Important elements in your food and dietary plan
- Hydration. It is advised that an elderly person drinks between six to eight glasses of water a day. The constant drinking enables the salivary glands to keep up saliva production and also for the digestive system to aid in the smooth flow of body waste. Aside from water, milk, tea, coffee, and fruit juices – including those prepared through juicers – can also work. Some health experts may even recommend mixing the juicer output with protein powder and yoghurt as smoothies. Sugar intake is also a problem with liquid intake. To this end, limit or avoid drinks with sweeteners, softdrinks, commercial fruit juices and even sports drinks.
- More protein. Increased protein intake reduces the risk of slip and falls as a result of muscle mass degradation. Noted items on the list include lean meat, eggs, soybeans, nuts, legumes, and lentils. Even if there’s a good serving of meat, they must be sliced up into smaller portions to make them easier to chew. A nutrition specialist, however, may rule out processed meat such as ham, bacon, and sausages.
- Veggie good, veggie best. If you have a helping of meat in our diet plan, vegetables can counterbalance the protein intake with a helping of fibre, such as broccoli, cauliflower and green beans. As seniors find many vegetables tough to chew, it is recommended that they be cut up and steamed; steaming enables the food to retain nutrients as opposed to boiling, which breaks them up.
- Reduced salt. Salt is already a nasty trigger of, among other ailments, high blood pressure and kidney stones, and is present in processed foods and condiments such as soy sauce. Avoid using salt to add more flavour to the food while cooking and add up herbs or spices instead.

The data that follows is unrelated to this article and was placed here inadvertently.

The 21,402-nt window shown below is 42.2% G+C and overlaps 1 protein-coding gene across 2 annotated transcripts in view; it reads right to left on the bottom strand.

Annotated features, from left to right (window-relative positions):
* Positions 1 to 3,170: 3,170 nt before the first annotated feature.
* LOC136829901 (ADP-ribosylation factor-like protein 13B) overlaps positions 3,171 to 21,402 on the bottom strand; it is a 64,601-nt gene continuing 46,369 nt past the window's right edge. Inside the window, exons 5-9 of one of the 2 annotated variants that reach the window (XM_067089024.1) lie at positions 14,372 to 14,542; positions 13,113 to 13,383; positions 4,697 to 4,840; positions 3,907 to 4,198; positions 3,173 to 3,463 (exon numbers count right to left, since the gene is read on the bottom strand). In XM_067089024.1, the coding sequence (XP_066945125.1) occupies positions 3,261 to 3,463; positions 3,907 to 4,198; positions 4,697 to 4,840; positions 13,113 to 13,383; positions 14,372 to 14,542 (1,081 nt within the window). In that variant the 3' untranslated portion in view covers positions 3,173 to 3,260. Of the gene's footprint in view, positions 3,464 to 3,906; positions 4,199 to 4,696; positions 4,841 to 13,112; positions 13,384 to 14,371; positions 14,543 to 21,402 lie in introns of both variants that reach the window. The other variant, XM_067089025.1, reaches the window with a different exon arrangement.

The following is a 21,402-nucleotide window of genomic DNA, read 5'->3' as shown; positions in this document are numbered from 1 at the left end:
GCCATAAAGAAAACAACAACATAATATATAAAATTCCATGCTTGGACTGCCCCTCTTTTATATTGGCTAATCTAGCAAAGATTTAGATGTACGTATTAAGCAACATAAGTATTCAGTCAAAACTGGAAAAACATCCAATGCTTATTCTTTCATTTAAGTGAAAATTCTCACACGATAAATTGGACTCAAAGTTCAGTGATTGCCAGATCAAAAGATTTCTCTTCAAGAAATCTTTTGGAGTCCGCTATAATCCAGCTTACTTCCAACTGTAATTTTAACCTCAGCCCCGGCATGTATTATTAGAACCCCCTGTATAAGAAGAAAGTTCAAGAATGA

- Junking the bad fatty food. Limit or eliminate food products that have saturated fat and trans fat content, both of which can raise bad cholesterol levels. Foods high in saturated fat include meat slices with layers of fat, dark chicken meat and skin, and butter. Food items with concentration of trans fats include anything fried, baked items such as pastries and cookies, and processed snacks, as well as margarine. Sadly, those fats are heavily present in many fast food products, not to mention high sodium content. A solution for bread flavouring includes switching anything using cocoa butter or palm oil with nut butter spreads, natural oils, and avocado.
The ASAG Reverse Mortgage
Even with a good dieting plan, you can sweat off the food with a workable exercise strategy.
The ASAG Reverse Mortgage can aid you in your eating options. Through an Aged Care package which will finance your Day-to-Day Expenses, including shopping for healthier food options and preparation, as well as fitness classes.
It is never too late to change dietary habits to keep your body functioning in later years. You can maintain your health with help from ASAG. Call 1300 002 274 or email at email@example.com.